There were no clear trends in the case of pH and O2 concentrations. The lowest pH value was in August. With the exception of July and September, the remaining months had significantly higher values, and the highest was in June. In the case of O2, the highest and lowest concentrations were in November 2008 and January, 2009, respectively. The remaining months showed high variations, with intermediate mean values (Table 1).

With the notable exception of January, 2009, and to a lower extent of July, August and December 2008, the monthly mean O2 concentrations were close or above the saturation values calculated as in USGS (2014), using O2 solubility in freshwater at normal atmospheric pressure.

In the other hand, TN concentrations increased significantly from the lowest mean concentration determined in February 2008 and reaching maximum values between June and July. In the following three to four months it remained approximately stable, and finally decreased to less than 30% of its highest annual value during the remaining two months of this study (Table 1).

TP varied irregularly within low values (<0.1 mg L-1) between February and June. It showed a sudden strong increase in July and remained approximately stable between approximately 0.35-0.40 mg L-1 in the following three months, with no significant difference between mean monthly values. Concentrations decreased significantly in October, reaching values of <0.1 mg L-1 by the end of this study (Table 1).

Spatial variations of temperature, pH, O2, TN and TP

Annual temperatures ranged between 26.1 and 28.9°C (sites I and IX, respectively). The data tended to be higher downstream, but there was no significant difference between sites, whereas pH values tended to be higher upstream, up to site V. This, as well as sites II and III, immediately before and within the Picachos reservoir, had mean pH values significantly higher than sites IX and X, close to the river mouth and the sea (7.6 and 7.4, respectively).

With the exception of site IV, located immediately below the dam, the mean annual O2 concentrations ranged from 8.6 to almost 9.0 mg-1 between sites I and V, remained close to 8.1 mg L-1 in sites VI to VIII and decreased further in the last two sites, where values were significantly lower than at sites II and III (Table 2).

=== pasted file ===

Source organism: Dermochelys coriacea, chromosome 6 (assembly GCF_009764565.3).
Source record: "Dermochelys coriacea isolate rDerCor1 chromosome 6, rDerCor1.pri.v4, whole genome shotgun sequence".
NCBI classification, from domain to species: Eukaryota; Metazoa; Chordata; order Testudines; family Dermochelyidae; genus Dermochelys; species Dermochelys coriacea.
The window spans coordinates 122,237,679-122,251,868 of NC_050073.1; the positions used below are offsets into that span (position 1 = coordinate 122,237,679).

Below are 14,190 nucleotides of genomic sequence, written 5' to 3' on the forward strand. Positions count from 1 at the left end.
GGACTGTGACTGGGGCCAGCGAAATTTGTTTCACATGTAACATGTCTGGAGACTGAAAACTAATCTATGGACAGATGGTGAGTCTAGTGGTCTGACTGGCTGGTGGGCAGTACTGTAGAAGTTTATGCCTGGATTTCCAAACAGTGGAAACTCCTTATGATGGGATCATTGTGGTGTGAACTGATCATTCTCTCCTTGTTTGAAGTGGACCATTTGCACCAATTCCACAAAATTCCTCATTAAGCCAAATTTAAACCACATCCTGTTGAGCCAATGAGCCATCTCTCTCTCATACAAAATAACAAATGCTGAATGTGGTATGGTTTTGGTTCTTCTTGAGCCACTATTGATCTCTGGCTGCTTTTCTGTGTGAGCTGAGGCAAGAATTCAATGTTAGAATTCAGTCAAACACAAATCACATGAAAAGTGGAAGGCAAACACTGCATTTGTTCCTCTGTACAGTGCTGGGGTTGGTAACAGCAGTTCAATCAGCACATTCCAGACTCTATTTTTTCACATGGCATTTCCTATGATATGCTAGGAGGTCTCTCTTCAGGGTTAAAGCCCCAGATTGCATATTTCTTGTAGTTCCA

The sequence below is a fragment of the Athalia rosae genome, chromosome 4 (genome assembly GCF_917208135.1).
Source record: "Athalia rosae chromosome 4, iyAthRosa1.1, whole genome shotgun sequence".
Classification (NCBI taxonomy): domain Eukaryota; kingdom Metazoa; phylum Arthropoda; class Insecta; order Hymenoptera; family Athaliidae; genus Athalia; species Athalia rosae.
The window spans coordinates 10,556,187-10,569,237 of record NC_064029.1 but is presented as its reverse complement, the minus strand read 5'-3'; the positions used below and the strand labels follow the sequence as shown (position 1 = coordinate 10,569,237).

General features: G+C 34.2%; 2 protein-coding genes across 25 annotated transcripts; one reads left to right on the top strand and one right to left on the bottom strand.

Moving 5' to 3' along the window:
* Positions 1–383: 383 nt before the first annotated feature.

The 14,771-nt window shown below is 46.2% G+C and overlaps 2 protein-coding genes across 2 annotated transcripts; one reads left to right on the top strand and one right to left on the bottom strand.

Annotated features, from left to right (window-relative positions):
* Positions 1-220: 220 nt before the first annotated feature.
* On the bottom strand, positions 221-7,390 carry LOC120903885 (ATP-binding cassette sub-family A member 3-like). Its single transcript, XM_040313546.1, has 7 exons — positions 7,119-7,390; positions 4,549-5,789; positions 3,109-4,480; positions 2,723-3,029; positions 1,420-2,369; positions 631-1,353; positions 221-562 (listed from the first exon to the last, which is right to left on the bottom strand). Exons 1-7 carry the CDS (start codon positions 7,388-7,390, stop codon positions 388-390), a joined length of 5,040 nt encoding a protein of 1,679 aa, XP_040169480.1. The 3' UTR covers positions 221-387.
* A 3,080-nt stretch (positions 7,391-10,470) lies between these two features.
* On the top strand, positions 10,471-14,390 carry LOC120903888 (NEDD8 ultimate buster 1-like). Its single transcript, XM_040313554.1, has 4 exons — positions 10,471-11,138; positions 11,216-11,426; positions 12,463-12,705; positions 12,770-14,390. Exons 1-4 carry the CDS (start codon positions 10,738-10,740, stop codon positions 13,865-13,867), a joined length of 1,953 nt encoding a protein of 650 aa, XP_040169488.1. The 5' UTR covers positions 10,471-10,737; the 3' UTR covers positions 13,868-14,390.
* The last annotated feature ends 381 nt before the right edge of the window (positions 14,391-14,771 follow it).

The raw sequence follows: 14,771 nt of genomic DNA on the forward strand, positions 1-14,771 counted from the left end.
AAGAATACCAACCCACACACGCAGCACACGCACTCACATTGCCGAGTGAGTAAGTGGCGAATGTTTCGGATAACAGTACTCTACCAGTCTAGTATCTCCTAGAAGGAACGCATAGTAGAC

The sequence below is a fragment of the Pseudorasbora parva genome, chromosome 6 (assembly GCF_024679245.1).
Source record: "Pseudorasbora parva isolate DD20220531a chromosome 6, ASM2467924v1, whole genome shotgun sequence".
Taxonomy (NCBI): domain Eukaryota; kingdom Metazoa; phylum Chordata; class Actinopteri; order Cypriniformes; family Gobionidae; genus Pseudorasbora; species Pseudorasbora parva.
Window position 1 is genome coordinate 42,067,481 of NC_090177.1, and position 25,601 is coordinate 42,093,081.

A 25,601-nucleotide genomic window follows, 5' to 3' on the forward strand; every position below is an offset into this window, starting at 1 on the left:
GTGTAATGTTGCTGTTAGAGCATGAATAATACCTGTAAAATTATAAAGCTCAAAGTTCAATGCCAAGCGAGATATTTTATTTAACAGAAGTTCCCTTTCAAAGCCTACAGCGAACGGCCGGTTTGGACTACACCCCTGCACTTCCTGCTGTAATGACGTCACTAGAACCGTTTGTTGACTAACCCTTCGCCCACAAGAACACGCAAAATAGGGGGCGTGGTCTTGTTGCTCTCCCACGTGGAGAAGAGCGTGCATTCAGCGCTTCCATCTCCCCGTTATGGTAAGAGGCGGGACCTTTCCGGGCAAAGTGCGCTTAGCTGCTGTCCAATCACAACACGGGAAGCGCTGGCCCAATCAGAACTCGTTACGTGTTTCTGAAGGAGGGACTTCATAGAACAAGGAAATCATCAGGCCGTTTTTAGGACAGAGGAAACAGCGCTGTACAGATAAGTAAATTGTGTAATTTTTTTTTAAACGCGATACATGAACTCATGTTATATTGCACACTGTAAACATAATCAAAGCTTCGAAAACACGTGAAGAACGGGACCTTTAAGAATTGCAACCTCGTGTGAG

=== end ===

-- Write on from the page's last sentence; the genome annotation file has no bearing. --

Table 2. Mean values (standard deviation in parenthesis) of water
temperature, pH, dissolved O2 and TN and TP concentrations of sites
I to X of Presidio River determined from February, 2008 to January,
2009. % Sat: Average O2 saturation. Equal or common letters indicate
lack of significant difference: a≤ab≤b and a≤b. One-way ANOVA for
repeated observations, α = 0.05, *Non parametric (Friedman's) test.
**Sites VII and VIII not used for statistical comparisons.


The concentrations of TN and TP showed limited geographic variability. The first varied from approximately 0.60 mg to 0.82 mg L-1 (sites III and V, site IX, respectively) without any significant difference between sites (P > 0.05). In the case of total P, the highest mean values were those of sites VII and VIII, where sampling started during summer, when nutrients had their higher mean monthly values (Table 1).

In the remaining sites values ranged between 0.094 and 0.185 mg L-1 (sites III and VI, respectively), and the mean value of site III was significantly lower than those of sites VI and VIII (Table 2).


Temperature, pH, dissolved oxygen

The temperature cycle of Rio Presidio is similar to that observed between 2008 and 2009 in a reservoir located in the neighboring state of Nayarit by Rangel-Peraza et al. (2009), and reflects the regional climate, which is characterized by a cold and a warm dry season from November to February and from March to June, respectively, and by a warm, rainy season from July to October. In the case of geographic distribution, although the differences are not significant, the tendency to higher temperatures downriver than upriver is the most probable effect of the progressively longer time of exposure to the high temperatures typical of the Mexican Pacific coastal plain.